Come on for a cocktail, go along with a houseplant in these Denver bars which might be backyard retailers – The Denver Put up
Indoor plants were a hot buy during the COVID-19 pandemic as people spent more time at home and wanted to beautify their rooms. Now a couple of Denver bars are taking advantage of the plant baby boom and doubling up as garden shops.
Here is a place to have a drink and add a pot philodendron or monstera to your tab before you leave.
CONNECTED: A perfect, enchanting escape awaits you at a plant shop on South Broadway
The broken cage C
When Layla Friend opened The Broken Cage, the second outpost of an Orlando-based bar and restaurant, in January 2020, she had no intention of selling plants. They were just decorations that satisfied her green thumb. Enter the pandemic, and Friend needed a way to demarcate tables to allow social distancing. So she covered them with plants and then added some price tags.
“It has become a Covid sideline,” said Friend, whose affinity for foliage stems from growing up in lush Florida.
Plant sales don’t make up a large portion of The Broken Cage’s sales – most people come with shareable plates for the rotating selection of craft cocktails made with dried fruits and fresh herbs and the menu. But there are some regulars who ask Friend to look out for specific strains to add to their home collection. That inspired her to wholesale curate the plants and buy them straight from a van like a garden shop would.
“I always want pothos and philodendrons,” said Friend, “but getting rattlesnake plants is really fun, and I started buying palms and calathea and prayer plants like the marantas. I put propagations in the middle of the table and they make really nice centerpieces.
And maybe encourage customers to buy.
2420 17th St., Unit 103, Denver. thebrokencage.com/denver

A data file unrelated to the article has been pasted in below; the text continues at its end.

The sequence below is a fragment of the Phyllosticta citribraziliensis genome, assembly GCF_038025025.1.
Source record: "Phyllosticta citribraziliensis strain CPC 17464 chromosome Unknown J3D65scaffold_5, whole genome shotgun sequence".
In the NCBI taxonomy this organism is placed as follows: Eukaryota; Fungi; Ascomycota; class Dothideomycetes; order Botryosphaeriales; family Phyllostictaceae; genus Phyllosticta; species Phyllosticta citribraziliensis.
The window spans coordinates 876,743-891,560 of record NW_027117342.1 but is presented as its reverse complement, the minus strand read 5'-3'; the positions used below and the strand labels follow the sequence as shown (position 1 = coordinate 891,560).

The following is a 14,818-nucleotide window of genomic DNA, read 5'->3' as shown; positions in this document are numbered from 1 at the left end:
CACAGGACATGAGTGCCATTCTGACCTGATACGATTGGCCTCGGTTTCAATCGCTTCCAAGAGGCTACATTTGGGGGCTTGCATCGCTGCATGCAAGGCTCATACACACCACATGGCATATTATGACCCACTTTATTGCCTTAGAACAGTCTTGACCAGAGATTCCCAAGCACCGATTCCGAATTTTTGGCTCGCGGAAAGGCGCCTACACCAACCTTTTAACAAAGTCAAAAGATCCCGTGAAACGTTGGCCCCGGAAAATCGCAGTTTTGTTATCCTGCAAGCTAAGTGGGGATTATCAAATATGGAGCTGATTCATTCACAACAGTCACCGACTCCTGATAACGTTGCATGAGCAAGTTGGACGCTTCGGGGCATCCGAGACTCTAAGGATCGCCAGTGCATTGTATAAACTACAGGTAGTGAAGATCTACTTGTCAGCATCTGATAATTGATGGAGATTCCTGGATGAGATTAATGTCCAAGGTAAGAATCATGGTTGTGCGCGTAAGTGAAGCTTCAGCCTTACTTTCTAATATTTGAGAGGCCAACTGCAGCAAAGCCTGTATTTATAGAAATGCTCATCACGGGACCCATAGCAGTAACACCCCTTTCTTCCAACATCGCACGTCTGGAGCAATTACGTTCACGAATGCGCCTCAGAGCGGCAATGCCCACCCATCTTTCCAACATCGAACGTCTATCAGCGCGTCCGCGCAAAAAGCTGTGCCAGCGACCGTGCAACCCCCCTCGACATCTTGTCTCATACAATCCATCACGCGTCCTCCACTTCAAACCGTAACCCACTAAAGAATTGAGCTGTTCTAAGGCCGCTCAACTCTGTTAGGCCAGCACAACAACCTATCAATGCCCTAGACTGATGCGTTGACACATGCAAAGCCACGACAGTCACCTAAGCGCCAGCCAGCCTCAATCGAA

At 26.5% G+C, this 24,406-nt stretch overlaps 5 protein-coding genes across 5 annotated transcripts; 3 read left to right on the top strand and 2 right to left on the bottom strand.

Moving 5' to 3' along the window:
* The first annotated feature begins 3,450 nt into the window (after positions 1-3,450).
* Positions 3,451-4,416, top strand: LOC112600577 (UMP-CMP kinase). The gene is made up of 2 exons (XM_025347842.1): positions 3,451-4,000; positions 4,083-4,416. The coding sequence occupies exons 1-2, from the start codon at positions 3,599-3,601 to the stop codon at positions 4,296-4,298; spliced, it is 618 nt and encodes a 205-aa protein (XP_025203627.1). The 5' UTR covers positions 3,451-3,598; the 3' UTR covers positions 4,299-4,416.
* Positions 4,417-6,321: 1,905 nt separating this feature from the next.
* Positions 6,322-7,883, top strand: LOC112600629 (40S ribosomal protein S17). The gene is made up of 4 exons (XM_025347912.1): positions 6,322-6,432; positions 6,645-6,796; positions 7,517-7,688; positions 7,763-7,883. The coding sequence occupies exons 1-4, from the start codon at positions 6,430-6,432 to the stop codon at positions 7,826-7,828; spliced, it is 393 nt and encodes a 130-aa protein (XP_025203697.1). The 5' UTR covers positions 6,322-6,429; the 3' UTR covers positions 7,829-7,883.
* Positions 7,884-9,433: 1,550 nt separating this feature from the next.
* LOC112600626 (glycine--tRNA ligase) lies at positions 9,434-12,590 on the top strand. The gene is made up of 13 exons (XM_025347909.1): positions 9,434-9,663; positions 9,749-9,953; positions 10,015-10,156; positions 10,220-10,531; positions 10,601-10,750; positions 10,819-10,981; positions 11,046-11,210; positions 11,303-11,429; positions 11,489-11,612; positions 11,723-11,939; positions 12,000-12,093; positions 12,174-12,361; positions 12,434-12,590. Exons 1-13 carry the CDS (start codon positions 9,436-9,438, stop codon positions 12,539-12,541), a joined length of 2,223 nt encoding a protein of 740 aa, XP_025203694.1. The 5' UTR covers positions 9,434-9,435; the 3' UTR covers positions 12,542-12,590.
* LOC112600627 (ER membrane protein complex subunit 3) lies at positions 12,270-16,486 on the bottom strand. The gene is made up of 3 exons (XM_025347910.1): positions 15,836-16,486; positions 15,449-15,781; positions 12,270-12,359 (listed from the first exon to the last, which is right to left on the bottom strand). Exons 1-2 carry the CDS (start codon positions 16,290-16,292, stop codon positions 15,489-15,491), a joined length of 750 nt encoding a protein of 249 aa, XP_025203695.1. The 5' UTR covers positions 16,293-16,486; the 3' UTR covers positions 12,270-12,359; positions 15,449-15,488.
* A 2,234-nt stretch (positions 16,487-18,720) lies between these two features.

Marigold (opening autumn 2021)
The space formerly known as Five Points Market will reopen this fall as a bar called Marigold, with the main attraction being the 2,500-square-foot Japanese outdoor garden.
Co-owners Sudy Kudba and Genevieve Shifrin plan to decorate the interior and roof terrace with greenery that goes with the theme, most of which are up for sale, Kudba said. Additionally, they want to take swallow-and-draw classes by running events where customers can build their own terrariums while enjoying a libation.
The idea for Marigold came after Kudba worked with the National Wildlife Federation to turn his other Denver bar, Gold Point, into an established pollinator garden. Kudba and Shifrin, who have six other partners in the business, loved the idea of bringing nature back to urban areas. Part of the appeal of Japanese landscaping is that you don’t see it often in Colorado.
“Some of the toughest plants were those native Japanese, trees, bushes, foliage,” Shifrin said, adding they visited Domo Japanese restaurant for inspiration. “We want it to be an experience. When entering, you almost feel transformed. “
Marigold, slated to open in October, won’t be serving food, but the owners plan to host live jazz music on occasion.
2721 Welton St., Denver. Expected opening in October 2021.
Subscribe to our Stuffed food newsletter to get Denver food and drink updates delivered to your inbox.